Festival promises a joyful celebration of faith

Acclaimed musician Matt Maher is just one of many drawcards attracting Sydney Catholic secondary students to the Australian Catholic Youth Festival from 7-9 December.

The festival promises to be the largest gathering of Catholic youth in Australia since World Youth Day Sydney in 2008. It is expected to attract up to 15,000 young people aged 15 to 30 from all over Australia. The three-day event will culminate in the final Mass at the Domain and the organisers says they are pulling out all stops to ensure they offer a rich variety of speakers, entertainers, workshops and formation opportunities.

Mark Smith, Archdiocesan Youth Ministry Coordinator at Sydney Catholic Schools said all Sydney Catholic Secondary Schools were currently promoting the festival to their students and recruiting a large-scale involvement of their students and staff.

Every student in Year 10 at Trinity Catholic College Auburn will be attending all three days of the festival, as well as 10 Year 11 students and a number of Year 12 students who will have graduated by the time the festival is on.

The Festival will be a national expression and joyful celebration of the young Church in Australia.

– Archbishop Anthony Fisher

Liam Duncan, English teacher and acting Youth Ministry Coordinator at Trinity Catholic College, said the festival offers students a diversity of opportunities.

“There’s the opportunity to celebrate faith with 15,000 other young people with international guests like Matt Maher and Steve Angrisano. They will also be able to extend themselves to learn about issues of social justice and explore the impact they can have on these issues, and to enter spaces of worship and contemplation in a communal way.”

Mr Duncan said the festival was also an opportunity for the students to see themselves as part of a bigger picture.

“For many school students, their faith exists within their parish and our school. While this has given them a space to be nourished in their beliefs, the ACYF will provide the opportunity to see themselves as part of a picture that stretches across our country, across the world; to see themselves as part of this big family that is the Church. It’s a unique chance for our students.”

Peter Nguyen, a Year 11 student at Trinity Catholic College said he hopes the ACYF will help him to deepen his faith and to experience the Christian spirit.

“I want to connect to God through this event and feel God’s presence through the music, through the worship.”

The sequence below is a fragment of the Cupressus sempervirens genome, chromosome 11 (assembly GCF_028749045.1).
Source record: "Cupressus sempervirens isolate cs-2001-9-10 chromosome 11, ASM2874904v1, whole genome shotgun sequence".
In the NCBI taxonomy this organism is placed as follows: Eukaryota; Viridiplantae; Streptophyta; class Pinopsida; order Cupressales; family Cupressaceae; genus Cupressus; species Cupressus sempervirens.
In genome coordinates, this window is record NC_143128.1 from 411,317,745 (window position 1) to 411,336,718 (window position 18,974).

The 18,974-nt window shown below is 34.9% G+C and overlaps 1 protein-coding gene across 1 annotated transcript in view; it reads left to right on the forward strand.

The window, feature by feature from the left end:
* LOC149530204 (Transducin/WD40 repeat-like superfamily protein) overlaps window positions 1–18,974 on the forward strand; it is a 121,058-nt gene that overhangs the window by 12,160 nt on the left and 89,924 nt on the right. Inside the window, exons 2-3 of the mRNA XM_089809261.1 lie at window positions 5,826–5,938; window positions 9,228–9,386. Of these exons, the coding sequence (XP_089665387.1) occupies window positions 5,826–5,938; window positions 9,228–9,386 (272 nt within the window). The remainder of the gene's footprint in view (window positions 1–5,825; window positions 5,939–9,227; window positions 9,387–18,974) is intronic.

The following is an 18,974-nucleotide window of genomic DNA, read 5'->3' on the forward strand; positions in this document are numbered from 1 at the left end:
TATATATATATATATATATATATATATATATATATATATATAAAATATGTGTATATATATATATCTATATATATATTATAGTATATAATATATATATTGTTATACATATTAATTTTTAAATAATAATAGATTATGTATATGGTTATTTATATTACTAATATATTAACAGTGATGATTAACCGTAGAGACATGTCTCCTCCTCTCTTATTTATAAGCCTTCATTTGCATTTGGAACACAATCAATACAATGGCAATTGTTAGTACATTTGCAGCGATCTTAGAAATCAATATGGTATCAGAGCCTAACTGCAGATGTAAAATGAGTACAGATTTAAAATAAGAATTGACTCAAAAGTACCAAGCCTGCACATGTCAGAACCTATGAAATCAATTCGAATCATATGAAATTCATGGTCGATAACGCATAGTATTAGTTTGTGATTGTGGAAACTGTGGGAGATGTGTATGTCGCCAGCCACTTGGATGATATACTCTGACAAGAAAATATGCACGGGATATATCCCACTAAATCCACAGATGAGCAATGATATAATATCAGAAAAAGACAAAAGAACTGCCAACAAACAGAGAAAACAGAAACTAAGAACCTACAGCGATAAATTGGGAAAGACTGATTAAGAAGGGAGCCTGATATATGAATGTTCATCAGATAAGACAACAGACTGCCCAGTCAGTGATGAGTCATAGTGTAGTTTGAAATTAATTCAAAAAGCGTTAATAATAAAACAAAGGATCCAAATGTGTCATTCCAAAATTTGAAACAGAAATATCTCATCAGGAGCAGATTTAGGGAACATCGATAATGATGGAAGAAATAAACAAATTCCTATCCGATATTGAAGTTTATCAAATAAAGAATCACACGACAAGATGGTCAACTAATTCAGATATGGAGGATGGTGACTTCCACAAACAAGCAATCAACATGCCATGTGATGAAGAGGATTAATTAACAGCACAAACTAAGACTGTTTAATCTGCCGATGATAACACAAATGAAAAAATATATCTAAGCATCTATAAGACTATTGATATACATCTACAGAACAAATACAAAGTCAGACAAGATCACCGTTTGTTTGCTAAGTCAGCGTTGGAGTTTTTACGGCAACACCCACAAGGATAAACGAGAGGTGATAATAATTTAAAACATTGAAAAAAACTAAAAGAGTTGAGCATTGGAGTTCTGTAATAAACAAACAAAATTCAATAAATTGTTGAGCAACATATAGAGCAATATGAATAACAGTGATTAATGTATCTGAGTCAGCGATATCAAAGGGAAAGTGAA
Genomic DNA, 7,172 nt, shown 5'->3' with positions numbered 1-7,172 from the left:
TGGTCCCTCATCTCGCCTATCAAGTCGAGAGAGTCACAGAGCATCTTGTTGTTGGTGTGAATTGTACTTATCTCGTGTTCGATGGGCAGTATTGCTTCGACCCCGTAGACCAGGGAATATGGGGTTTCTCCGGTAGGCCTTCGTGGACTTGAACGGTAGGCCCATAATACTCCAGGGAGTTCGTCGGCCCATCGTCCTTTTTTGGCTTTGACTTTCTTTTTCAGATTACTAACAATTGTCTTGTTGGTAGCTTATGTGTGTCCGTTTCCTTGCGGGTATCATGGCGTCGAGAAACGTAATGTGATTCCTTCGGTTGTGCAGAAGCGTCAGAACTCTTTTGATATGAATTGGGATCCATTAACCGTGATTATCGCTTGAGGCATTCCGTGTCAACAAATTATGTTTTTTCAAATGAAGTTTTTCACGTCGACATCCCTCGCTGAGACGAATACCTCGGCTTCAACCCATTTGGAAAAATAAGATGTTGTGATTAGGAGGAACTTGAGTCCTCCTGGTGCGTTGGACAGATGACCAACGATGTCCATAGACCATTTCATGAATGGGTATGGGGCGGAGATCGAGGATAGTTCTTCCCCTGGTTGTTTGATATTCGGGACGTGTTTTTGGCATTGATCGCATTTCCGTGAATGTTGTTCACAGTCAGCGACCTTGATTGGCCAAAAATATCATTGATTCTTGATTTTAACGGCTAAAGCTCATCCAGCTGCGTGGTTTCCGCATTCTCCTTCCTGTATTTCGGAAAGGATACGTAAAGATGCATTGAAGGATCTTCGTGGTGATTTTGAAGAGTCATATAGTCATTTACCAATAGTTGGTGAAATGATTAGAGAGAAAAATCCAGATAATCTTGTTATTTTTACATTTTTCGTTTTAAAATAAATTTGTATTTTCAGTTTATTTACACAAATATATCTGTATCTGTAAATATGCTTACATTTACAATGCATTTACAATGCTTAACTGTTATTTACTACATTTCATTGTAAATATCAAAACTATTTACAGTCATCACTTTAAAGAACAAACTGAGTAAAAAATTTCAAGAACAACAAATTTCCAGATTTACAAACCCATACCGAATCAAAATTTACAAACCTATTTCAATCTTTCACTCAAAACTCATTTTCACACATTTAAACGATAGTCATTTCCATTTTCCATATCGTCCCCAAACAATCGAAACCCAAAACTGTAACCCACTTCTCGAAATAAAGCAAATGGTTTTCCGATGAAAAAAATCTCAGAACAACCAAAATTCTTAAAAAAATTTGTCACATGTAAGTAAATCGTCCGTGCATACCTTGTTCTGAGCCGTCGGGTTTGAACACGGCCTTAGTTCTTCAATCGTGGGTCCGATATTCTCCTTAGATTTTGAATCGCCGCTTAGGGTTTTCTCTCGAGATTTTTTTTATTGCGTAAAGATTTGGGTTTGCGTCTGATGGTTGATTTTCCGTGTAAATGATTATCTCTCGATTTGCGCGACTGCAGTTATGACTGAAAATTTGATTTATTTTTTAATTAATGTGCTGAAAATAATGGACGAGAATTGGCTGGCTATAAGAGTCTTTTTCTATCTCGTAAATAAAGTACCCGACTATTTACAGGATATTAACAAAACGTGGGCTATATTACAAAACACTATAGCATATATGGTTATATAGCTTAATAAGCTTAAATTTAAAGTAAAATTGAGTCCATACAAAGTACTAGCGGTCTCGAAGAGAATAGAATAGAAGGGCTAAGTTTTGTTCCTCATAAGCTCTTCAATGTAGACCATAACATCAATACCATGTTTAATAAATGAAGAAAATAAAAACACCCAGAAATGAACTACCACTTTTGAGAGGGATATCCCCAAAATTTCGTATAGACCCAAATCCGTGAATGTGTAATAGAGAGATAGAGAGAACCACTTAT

All of Marist College North Shore’s 150 Year 10 students will be attending the festival and there is interest from another 50 students from Years 9, 11 and 12.

Religious Education Coordinator Anthony Munro said student interest has far exceeded their expectations.

“We attribute this to our student engagement initiatives where our boys have been actively involved with various forms of liturgy, reflections and many social justice initiatives where they can stand in solidarity with those on the margins of society.

“Our Youth Ministry Coordinator, Michael Dela Cruz has been excellent in animating the students and the festival will be a natural extension of his wonderful work.”

Year 10 student Jonathan Amirzaian says the festival will allow him to connect with his peers and other people his age from other Catholic schools in a faith-filled environment.

“I have heard wonderful things about how music and testimonies from people my age can help me reflect more on my life and my relationship with God.”

At Patrician Brothers’ College Fairfield, all Year 9 students will be attending, as well as 40 self-nominated students and a group of 8 Year 12 students.

The College held a Father Rob Galea concert in June to raise funds for the Year 9 students attending the ACYF.

Bruce Carr, Religious Education Coordinator at Patrician Brothers’ Fairfield said he is excited about the strength in unity the festival will provide our young Catholics.

“What I hope they get out of it is that it’s cool to worship God. Matt Maher is a massive win.”

Students are also being encouraged to submit a short three-minute film or an artwork which will be curated into an exhibition at the festival. Entries must reflect the festival theme: ‘Open new horizons for spreading joy: young people, faith and vocational discernment’. Both competitions are open to upcoming filmmakers and artists from Year 9 to 30-year-olds and the closing date for entries is 16 October 2017.

Malcolm Hart, Director of the Office for Youth said: “These artistic and creative elements of the festival are a unique opportunity to showcase and celebrate the many gifts and talents of young people.”

The festival will be hosted at Sydney Olympic Park with the final Mass taking place at the Domain on Saturday, 9 December at 6.30pm.  The final Mass is an open event of the Church so all families are invited to attend the special celebration and the launch of the Year of Youth 2018 led by Archbishop Anthony Fisher. Primary schools are particularly encouraged to invite their Year 5 and 6 students and families to attend.

“The festival will be a national expression and joyful celebration of the young Church in Australia,” Archbishop Fisher said.

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